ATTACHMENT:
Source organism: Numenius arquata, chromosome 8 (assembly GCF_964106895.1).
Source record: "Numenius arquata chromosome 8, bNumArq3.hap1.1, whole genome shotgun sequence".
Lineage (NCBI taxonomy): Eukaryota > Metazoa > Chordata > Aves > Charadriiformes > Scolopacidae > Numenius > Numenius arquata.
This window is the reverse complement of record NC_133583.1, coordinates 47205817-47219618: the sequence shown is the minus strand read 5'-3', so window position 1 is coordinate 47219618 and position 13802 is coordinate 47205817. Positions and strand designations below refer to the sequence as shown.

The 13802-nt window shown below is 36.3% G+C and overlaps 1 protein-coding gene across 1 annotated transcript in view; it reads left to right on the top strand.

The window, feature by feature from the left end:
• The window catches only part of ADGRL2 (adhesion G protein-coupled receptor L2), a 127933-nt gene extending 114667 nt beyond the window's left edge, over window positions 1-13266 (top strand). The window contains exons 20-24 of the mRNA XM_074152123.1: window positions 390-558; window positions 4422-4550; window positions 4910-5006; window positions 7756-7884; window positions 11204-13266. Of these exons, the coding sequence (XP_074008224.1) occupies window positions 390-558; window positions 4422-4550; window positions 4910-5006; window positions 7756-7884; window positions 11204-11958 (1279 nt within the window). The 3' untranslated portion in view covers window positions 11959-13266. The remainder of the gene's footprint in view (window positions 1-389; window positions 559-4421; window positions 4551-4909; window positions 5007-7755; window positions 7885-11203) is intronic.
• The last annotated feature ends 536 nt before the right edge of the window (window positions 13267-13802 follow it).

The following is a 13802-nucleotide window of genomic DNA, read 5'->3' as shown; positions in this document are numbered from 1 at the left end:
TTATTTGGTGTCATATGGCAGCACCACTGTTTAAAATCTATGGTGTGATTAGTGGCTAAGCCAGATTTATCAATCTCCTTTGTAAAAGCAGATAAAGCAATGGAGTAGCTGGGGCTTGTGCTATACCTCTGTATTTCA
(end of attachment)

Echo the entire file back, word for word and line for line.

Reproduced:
Source organism: Numenius arquata, chromosome 8 (assembly GCF_964106895.1).
Source record: "Numenius arquata chromosome 8, bNumArq3.hap1.1, whole genome shotgun sequence".
Lineage (NCBI taxonomy): Eukaryota > Metazoa > Chordata > Aves > Charadriiformes > Scolopacidae > Numenius > Numenius arquata.
This window is the reverse complement of record NC_133583.1, coordinates 47205817-47219618: the sequence shown is the minus strand read 5'-3', so window position 1 is coordinate 47219618 and position 13802 is coordinate 47205817. Positions and strand designations below refer to the sequence as shown.

The 13802-nt window shown below is 36.3% G+C and overlaps 1 protein-coding gene across 1 annotated transcript in view; it reads left to right on the top strand.

The window, feature by feature from the left end:
• The window catches only part of ADGRL2 (adhesion G protein-coupled receptor L2), a 127933-nt gene extending 114667 nt beyond the window's left edge, over window positions 1-13266 (top strand). The window contains exons 20-24 of the mRNA XM_074152123.1: window positions 390-558; window positions 4422-4550; window positions 4910-5006; window positions 7756-7884; window positions 11204-13266. Of these exons, the coding sequence (XP_074008224.1) occupies window positions 390-558; window positions 4422-4550; window positions 4910-5006; window positions 7756-7884; window positions 11204-11958 (1279 nt within the window). The 3' untranslated portion in view covers window positions 11959-13266. The remainder of the gene's footprint in view (window positions 1-389; window positions 559-4421; window positions 4551-4909; window positions 5007-7755; window positions 7885-11203) is intronic.
• The last annotated feature ends 536 nt before the right edge of the window (window positions 13267-13802 follow it).

The following is a 13802-nucleotide window of genomic DNA, read 5'->3' as shown; positions in this document are numbered from 1 at the left end:
TTATTTGGTGTCATATGGCAGCACCACTGTTTAAAATCTATGGTGTGATTAGTGGCTAAGCCAGATTTATCAATCTCCTTTGTAAAAGCAGATAAAGCAATGGAGTAGCTGGGGCTTGTGCTATACCTCTGTATTTCA